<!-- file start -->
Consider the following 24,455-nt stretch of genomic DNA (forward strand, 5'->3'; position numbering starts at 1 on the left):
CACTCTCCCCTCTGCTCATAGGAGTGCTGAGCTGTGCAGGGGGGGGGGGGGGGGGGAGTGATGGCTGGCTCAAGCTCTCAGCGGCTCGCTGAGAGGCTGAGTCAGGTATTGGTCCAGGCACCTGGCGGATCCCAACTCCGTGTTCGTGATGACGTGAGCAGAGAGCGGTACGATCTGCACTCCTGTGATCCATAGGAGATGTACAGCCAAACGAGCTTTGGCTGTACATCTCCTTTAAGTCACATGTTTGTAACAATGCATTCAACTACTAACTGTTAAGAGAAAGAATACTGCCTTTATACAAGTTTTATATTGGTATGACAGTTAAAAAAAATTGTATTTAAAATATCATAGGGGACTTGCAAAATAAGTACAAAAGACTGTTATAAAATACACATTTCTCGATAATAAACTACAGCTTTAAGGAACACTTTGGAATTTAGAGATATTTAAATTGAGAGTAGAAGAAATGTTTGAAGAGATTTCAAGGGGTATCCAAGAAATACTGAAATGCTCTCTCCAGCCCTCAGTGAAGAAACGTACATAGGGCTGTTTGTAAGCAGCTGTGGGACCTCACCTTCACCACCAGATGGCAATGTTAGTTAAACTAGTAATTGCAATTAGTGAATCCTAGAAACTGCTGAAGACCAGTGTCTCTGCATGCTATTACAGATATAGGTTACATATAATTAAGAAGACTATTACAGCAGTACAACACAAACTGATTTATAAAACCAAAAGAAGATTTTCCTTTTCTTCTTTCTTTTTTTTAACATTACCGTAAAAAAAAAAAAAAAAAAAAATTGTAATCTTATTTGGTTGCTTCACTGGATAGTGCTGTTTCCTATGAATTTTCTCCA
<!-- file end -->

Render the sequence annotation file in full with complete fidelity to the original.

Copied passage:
Consider the following 24,455-nt stretch of genomic DNA (forward strand, 5'->3'; position numbering starts at 1 on the left):
CACTCTCCCCTCTGCTCATAGGAGTGCTGAGCTGTGCAGGGGGGGGGGGGGGGGGGAGTGATGGCTGGCTCAAGCTCTCAGCGGCTCGCTGAGAGGCTGAGTCAGGTATTGGTCCAGGCACCTGGCGGATCCCAACTCCGTGTTCGTGATGACGTGAGCAGAGAGCGGTACGATCTGCACTCCTGTGATCCATAGGAGATGTACAGCCAAACGAGCTTTGGCTGTACATCTCCTTTAAGTCACATGTTTGTAACAATGCATTCAACTACTAACTGTTAAGAGAAAGAATACTGCCTTTATACAAGTTTTATATTGGTATGACAGTTAAAAAAAATTGTATTTAAAATATCATAGGGGACTTGCAAAATAAGTACAAAAGACTGTTATAAAATACACATTTCTCGATAATAAACTACAGCTTTAAGGAACACTTTGGAATTTAGAGATATTTAAATTGAGAGTAGAAGAAATGTTTGAAGAGATTTCAAGGGGTATCCAAGAAATACTGAAATGCTCTCTCCAGCCCTCAGTGAAGAAACGTACATAGGGCTGTTTGTAAGCAGCTGTGGGACCTCACCTTCACCACCAGATGGCAATGTTAGTTAAACTAGTAATTGCAATTAGTGAATCCTAGAAACTGCTGAAGACCAGTGTCTCTGCATGCTATTACAGATATAGGTTACATATAATTAAGAAGACTATTACAGCAGTACAACACAAACTGATTTATAAAACCAAAAGAAGATTTTCCTTTTCTTCTTTCTTTTTTTTAACATTACCGTAAAAAAAAAAAAAAAAAAAAATTGTAATCTTATTTGGTTGCTTCACTGGATAGTGCTGTTTCCTATGAATTTTCTCCA